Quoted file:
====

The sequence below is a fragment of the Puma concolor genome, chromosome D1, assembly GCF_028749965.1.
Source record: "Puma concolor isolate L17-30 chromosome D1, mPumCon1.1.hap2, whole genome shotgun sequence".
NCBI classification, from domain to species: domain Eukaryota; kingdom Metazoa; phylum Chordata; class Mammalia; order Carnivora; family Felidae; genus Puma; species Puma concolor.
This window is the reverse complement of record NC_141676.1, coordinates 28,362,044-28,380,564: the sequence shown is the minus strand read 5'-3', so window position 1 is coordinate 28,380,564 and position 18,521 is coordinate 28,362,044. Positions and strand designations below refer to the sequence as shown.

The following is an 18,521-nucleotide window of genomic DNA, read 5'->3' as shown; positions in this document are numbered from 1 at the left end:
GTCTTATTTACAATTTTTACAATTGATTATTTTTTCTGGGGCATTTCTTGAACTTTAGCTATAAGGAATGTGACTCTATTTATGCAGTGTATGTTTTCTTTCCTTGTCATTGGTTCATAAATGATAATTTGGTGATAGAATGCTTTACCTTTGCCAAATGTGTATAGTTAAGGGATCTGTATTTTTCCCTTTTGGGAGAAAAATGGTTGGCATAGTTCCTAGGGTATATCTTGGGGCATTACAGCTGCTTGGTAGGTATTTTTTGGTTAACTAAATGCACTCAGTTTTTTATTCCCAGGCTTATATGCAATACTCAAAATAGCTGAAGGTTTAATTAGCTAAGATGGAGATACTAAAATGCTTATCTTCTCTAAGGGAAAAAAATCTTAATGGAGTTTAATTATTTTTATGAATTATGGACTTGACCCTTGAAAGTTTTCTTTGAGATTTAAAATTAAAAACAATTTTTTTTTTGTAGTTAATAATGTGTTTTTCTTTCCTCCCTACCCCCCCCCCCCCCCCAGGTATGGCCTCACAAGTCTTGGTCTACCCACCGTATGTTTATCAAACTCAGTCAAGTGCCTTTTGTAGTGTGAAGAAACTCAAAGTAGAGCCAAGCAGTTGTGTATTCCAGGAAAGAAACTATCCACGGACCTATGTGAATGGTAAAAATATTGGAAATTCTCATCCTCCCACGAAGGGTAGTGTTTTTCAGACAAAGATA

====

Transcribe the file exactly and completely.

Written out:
The sequence below is a fragment of the Puma concolor genome, chromosome D1, assembly GCF_028749965.1.
Source record: "Puma concolor isolate L17-30 chromosome D1, mPumCon1.1.hap2, whole genome shotgun sequence".
NCBI classification, from domain to species: domain Eukaryota; kingdom Metazoa; phylum Chordata; class Mammalia; order Carnivora; family Felidae; genus Puma; species Puma concolor.
This window is the reverse complement of record NC_141676.1, coordinates 28,362,044-28,380,564: the sequence shown is the minus strand read 5'-3', so window position 1 is coordinate 28,380,564 and position 18,521 is coordinate 28,362,044. Positions and strand designations below refer to the sequence as shown.

The following is an 18,521-nucleotide window of genomic DNA, read 5'->3' as shown; positions in this document are numbered from 1 at the left end:
GTCTTATTTACAATTTTTACAATTGATTATTTTTTCTGGGGCATTTCTTGAACTTTAGCTATAAGGAATGTGACTCTATTTATGCAGTGTATGTTTTCTTTCCTTGTCATTGGTTCATAAATGATAATTTGGTGATAGAATGCTTTACCTTTGCCAAATGTGTATAGTTAAGGGATCTGTATTTTTCCCTTTTGGGAGAAAAATGGTTGGCATAGTTCCTAGGGTATATCTTGGGGCATTACAGCTGCTTGGTAGGTATTTTTTGGTTAACTAAATGCACTCAGTTTTTTATTCCCAGGCTTATATGCAATACTCAAAATAGCTGAAGGTTTAATTAGCTAAGATGGAGATACTAAAATGCTTATCTTCTCTAAGGGAAAAAAATCTTAATGGAGTTTAATTATTTTTATGAATTATGGACTTGACCCTTGAAAGTTTTCTTTGAGATTTAAAATTAAAAACAATTTTTTTTTTGTAGTTAATAATGTGTTTTTCTTTCCTCCCTACCCCCCCCCCCCCCCCAGGTATGGCCTCACAAGTCTTGGTCTACCCACCGTATGTTTATCAAACTCAGTCAAGTGCCTTTTGTAGTGTGAAGAAACTCAAAGTAGAGCCAAGCAGTTGTGTATTCCAGGAAAGAAACTATCCACGGACCTATGTGAATGGTAAAAATATTGGAAATTCTCATCCTCCCACGAAGGGTAGTGTTTTTCAGACAAAGATA